Monday, March 31, 2008

Why Blog? Reason No. 92: Book Deal

Personally I think a lot of people blog and hope it leads to a book deal - most of them should stay blogs - although I do love "Stuff White People Like" - I do think it's better as a blog - I would never buy it in book form. Here's the article from the NY Times:


THIS is how it happens.

A guy starts a clever blog in January and calls it Stuff White People Like. The site contains a list of cultural totems, including gifted children, marathons and writers’ workshops, that a certain type of moneyed and liberal American might be expected to like.

“The No. 1 reason why white people like not having a TV,” reads the explanation under entry No. 28, Not Having a TV, “is so that they can tell you that they don’t have a TV.”

Readers discover, like it and forward links to their friends, who forward them to lots more friends. Newspaper columnists mention it, stealing — er, quoting — some of the better jokes. By the end of February, the NPR program “Talk of the Nation” runs a report on it, debating whether the site is racist or satire.

And then on March 20 Random House announces that it has purchased the rights to a book by the blog’s founder, Christian Lander, an Internet copy writer. The price, according to a source familiar with the deal but not authorized to discuss the total, was about $300,000, a sum that many in the publishing and blogging communities believe is an astronomical amount for a book spawned from a blog, written by a previously unpublished author.

“I was shocked and amazed that they got that much money for a concept that Martin Mull had written a book on back in 1985,” said Ron Hogan, who writes GalleyCat, a blog about the publishing industry. He was referring to “The History of White People in America,” by Mr. Mull and Allen Rucker, which mined its comedy from stereotypes about WASPs, noting that the term “white sex” was a contradiction akin to “towering miniseries.”

Mr. Lander’s more yuppified targets presumably like sex just fine — especially if sex is with Asian women, whom 95 percent of white men have dated or wanted to date at some point, he notes in No. 11, Asian Girls.

There was an innocent time, oh, about four years ago, when the idea of turning a blog into a book seemed novel, a fresh path for unknown writers to break into the big time.

The outcry over Mr. Lander’s book deal suggests the trend that has been building for a half decade may have finally reached apogee.

One of the first literary agents to troll the Web for talent was Kate Lee, who in 2003 was an assistant at International Creative Management, the sprawling talent agency, looking for a way to make her name.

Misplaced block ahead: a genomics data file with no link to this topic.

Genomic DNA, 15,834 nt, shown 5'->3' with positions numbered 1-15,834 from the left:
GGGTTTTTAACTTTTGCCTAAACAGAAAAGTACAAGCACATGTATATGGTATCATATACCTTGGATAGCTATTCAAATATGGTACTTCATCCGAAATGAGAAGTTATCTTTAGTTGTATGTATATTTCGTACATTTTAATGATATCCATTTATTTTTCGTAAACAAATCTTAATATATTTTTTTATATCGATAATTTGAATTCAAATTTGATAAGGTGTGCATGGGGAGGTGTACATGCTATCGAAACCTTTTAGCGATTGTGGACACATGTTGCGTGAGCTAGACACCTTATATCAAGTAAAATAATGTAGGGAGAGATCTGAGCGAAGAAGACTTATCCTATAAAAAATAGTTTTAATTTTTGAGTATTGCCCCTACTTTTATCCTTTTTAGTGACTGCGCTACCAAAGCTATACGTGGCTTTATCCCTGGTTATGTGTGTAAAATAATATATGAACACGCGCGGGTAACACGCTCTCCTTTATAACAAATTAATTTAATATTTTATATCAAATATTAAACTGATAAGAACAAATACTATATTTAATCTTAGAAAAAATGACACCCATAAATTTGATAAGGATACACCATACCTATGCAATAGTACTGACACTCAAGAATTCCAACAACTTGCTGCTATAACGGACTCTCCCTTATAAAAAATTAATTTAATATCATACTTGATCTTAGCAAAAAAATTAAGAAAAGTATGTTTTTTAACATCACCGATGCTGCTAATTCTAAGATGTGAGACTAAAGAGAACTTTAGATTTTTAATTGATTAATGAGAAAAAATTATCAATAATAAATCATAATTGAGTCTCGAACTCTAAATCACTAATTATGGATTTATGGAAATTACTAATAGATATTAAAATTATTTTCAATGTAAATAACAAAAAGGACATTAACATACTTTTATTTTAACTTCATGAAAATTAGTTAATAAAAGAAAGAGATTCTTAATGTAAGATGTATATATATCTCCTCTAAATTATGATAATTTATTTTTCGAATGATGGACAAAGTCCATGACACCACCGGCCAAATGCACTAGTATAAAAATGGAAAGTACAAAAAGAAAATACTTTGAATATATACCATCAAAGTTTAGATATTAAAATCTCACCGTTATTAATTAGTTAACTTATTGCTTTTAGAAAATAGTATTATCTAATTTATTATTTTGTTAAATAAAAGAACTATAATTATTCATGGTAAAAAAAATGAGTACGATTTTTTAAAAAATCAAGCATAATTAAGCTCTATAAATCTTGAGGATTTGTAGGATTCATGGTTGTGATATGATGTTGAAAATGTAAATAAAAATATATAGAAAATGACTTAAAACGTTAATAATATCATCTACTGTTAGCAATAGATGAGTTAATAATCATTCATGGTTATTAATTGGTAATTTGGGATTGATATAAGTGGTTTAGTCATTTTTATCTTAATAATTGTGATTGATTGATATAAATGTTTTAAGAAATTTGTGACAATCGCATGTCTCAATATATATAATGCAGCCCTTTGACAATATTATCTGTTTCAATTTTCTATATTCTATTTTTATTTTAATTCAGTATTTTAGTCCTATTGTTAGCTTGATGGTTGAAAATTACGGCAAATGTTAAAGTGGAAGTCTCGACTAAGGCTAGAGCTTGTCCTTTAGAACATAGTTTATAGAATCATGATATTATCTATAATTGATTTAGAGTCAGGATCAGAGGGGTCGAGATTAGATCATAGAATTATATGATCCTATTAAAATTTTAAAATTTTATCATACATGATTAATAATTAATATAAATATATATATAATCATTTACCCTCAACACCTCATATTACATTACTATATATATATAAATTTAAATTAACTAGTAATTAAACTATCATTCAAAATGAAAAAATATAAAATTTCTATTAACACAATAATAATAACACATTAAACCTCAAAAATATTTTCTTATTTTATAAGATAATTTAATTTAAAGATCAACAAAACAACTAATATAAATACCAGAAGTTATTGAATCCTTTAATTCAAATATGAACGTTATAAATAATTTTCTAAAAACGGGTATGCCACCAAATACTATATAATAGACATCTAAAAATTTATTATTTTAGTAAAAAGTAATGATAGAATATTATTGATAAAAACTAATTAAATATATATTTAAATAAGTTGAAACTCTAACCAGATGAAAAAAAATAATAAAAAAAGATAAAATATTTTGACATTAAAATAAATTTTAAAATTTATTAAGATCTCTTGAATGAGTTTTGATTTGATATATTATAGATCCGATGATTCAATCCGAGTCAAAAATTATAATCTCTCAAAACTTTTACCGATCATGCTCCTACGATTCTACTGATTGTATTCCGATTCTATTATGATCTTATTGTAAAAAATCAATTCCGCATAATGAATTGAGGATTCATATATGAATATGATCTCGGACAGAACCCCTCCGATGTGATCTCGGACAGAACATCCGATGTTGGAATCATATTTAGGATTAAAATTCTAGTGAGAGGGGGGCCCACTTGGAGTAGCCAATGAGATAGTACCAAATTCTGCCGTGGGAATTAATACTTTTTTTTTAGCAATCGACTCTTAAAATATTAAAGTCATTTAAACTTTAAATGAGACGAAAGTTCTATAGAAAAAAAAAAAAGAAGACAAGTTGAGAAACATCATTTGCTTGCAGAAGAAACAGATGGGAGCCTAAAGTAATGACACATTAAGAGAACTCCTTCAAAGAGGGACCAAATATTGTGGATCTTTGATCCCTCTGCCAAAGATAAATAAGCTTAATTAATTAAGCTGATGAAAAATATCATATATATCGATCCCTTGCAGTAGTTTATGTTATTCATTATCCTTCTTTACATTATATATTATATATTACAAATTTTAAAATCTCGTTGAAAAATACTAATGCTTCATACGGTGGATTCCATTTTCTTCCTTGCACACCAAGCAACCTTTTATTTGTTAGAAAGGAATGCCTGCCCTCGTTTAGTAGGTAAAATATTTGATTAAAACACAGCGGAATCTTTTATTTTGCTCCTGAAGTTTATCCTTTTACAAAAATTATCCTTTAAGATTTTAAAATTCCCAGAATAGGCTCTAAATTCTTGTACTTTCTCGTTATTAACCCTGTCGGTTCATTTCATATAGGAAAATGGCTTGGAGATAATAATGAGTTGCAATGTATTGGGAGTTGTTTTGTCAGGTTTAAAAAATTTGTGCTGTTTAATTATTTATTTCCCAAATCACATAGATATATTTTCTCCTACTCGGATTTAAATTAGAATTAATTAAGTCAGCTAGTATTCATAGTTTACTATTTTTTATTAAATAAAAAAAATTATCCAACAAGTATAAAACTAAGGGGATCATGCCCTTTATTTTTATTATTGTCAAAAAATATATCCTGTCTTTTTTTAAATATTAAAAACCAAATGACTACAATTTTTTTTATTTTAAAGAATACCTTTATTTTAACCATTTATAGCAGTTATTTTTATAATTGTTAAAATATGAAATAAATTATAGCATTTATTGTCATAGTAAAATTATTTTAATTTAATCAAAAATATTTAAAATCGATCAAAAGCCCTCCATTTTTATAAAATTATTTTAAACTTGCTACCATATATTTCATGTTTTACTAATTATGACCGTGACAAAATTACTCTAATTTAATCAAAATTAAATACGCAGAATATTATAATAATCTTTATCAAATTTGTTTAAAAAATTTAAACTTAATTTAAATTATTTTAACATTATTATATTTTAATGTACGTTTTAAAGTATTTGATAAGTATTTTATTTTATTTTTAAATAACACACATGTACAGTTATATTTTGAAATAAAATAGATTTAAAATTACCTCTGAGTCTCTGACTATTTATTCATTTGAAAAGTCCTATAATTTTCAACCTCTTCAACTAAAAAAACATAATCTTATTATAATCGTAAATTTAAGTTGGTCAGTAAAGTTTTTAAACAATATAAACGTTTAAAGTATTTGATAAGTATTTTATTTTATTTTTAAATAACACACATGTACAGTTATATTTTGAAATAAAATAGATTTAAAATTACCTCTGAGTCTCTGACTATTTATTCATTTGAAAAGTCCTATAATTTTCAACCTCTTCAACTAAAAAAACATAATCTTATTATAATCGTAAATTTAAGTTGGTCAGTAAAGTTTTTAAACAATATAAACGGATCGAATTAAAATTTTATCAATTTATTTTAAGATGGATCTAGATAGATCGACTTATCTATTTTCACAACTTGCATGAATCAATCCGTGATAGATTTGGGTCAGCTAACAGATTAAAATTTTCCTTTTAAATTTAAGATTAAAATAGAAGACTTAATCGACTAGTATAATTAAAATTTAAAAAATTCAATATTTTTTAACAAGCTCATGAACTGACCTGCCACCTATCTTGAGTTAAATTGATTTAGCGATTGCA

When she started contacting bloggers and talking to them about book deals, many were stunned that a real literary agent was interested in their midnight typings. Her roster was so rich with bloggers, including Matt Welch from Hit & Run and Glenn Reynolds from Instapundit, that the New Yorker profiled her in 2004. Two years from now, the magazine noted, “Books by bloggers will be a trend, a cultural phenomenon.”

And two years after that?

“If I contact someone or someone is put in touch with me, chances are they’ve already been contacted by another agent,” Ms. Lee said. “Or they’ve at least thought about turning their blog into a book or some kind of film or TV project.”

Mr. Lander, for one, was scooped up by Erin Malone, an agent with William Morris.

On March 7, the daily e-mail newsletter Very Short List lauded his site.

That same day, Ms. Malone contacted Kurt Andersen, a founder of Very Short List who is also represented by the William Morris agency and who is an adviser to Random House. He had seen Stuff White People Like and liked it.

Ms. Malone told Mr. Andersen she was planning to circulate a White People book proposal for bids the next day, he said. The agent asked him to bring it to the attention of Gina Centrello, the president and publisher of Random House.

“I sent an e-mail to Gina saying, ‘I think this thing is smart and good. Just letting you know they’re sending out a book proposal tomorrow,’ ” Mr. Andersen said.

Mr. Andersen is a good friend to have. Although there were many bidders, Random House prevailed and announced the deal on March 20.

Mr. Andersen said what impressed him about White People’s prospects as a book is that it was already sort of unbloglike. The site is not chockablock with links to other material, but with what amounts to a series of daily essays. “It’s more like a book he’s putting out serially on the Web,” Mr. Andersen said. On his blog, Mr. Lander pledged that the book will be mostly new material not on the Web site.

Barbara Fillon, a Random House spokeswoman, said her office mates were laughing about the content on White People for weeks before they heard there was a book proposal in the offing.

Mr. Lander, who has given interviews to Wired, The Houston Chronicle and The Los Angeles Times, is taking a hiatus from speaking to the news media because he is busy writing, Ms. Fillon said. The book is scheduled to be released in August as a paperback original.

It will be difficult for the publisher to make a profit, said Sara Nelson, editor of Publishers Weekly. Doing some back-of-the-envelope math, she figured Random House would have to sell about 75,000 copies, a total that would likely land the book on best-seller lists, to earn back its $300,000 advance.

The publishing house is not worried about any accusations about the book being racist because it’s not really about white people, Ms. Fillon said.

“A lot of different people are relating to this,” she said. “It exposes pop culture in general on a level everyone can relate to no matter what their race is.”

Racist or not, others are not such fans. The site’s satire does not hit the scathing heights of irony, but wallows in the simple scorched-earth attack of snarkiness, said Jon Winokur, the author of “The Big Book of Irony.”

“Snarkiness is contempt before investigation,” he said. “It’s just a pose that rejects everything in its path, and that’s what I take this to be.”

But can 1.5 million hits, the number Random House says Mr. Lander’s site has attracted, be wrong? If a blog has lured that many eyeballs in the freewheeling terrain of the Internet, publishers are willing to take a chance it will attract attention in the bookstore, said Kate McKean, a literary agent with the Howard Morhaim Literary Agency, who is one of those now scouring the Web for new clients.